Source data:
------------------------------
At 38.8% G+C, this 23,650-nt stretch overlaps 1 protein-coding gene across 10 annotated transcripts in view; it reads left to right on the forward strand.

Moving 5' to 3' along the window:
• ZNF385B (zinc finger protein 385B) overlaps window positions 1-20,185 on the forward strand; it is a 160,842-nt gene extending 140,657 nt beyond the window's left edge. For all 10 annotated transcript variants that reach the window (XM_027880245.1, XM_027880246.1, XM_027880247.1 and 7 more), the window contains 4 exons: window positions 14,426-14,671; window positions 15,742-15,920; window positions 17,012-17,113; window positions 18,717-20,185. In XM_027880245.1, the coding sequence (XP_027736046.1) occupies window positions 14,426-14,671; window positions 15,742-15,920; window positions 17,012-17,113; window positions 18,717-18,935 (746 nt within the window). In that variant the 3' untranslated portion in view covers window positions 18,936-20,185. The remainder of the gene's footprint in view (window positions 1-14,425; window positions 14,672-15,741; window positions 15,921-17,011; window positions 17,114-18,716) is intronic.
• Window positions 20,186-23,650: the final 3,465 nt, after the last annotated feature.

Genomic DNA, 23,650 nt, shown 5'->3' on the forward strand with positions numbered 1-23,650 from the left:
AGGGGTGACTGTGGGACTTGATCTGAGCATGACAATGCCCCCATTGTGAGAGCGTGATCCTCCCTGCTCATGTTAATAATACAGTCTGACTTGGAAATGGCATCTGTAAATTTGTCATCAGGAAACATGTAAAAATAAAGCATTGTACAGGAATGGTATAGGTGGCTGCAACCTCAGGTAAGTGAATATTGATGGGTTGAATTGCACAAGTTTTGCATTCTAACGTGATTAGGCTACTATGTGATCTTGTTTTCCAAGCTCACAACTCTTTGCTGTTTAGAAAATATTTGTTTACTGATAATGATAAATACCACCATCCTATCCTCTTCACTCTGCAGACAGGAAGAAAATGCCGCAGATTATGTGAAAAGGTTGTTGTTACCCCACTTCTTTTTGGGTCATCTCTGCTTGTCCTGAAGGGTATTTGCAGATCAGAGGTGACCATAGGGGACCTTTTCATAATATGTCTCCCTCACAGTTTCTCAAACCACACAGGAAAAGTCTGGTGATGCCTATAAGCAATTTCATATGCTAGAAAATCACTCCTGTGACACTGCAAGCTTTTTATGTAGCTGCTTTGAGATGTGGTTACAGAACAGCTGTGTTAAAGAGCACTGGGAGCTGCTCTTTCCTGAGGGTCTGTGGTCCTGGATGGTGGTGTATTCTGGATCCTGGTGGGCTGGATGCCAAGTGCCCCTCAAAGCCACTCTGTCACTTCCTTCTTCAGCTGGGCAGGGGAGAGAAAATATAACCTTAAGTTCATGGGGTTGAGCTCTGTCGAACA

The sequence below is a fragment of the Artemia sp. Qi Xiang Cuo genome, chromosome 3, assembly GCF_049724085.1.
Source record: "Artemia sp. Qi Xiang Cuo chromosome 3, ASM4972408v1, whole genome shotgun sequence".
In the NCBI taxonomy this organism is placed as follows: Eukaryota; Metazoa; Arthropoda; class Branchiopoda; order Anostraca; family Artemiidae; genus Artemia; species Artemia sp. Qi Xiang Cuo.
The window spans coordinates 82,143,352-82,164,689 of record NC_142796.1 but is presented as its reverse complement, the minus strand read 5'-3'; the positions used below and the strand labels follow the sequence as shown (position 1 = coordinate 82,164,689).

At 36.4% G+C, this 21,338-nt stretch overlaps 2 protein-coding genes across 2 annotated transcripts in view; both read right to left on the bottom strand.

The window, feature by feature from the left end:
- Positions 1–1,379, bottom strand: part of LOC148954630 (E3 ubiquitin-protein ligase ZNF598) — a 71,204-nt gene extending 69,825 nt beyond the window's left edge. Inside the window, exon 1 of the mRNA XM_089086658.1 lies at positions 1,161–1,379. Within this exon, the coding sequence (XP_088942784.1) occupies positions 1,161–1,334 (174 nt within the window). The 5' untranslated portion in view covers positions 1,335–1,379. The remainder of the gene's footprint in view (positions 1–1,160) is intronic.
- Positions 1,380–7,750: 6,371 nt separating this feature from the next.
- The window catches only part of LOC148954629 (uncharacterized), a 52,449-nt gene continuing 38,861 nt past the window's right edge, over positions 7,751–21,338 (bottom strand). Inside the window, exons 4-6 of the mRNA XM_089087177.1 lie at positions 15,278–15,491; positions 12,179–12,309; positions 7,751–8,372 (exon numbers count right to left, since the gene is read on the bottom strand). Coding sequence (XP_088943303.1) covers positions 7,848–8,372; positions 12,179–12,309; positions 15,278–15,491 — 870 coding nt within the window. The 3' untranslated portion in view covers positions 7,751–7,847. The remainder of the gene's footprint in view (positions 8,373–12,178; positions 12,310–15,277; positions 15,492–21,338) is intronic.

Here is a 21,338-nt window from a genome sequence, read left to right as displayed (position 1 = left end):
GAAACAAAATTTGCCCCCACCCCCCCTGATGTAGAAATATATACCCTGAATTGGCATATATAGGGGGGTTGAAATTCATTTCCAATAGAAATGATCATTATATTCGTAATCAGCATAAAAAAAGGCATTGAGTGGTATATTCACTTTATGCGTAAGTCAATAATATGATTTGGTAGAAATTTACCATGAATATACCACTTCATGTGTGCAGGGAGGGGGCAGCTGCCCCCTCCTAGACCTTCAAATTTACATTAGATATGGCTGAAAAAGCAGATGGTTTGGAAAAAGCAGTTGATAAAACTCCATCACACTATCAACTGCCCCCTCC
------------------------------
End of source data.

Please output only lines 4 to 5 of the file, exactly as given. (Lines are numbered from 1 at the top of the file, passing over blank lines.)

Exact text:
• Window positions 20,186-23,650: the final 3,465 nt, after the last annotated feature.

Genomic DNA, 23,650 nt, shown 5'->3' on the forward strand with positions numbered 1-23,650 from the left: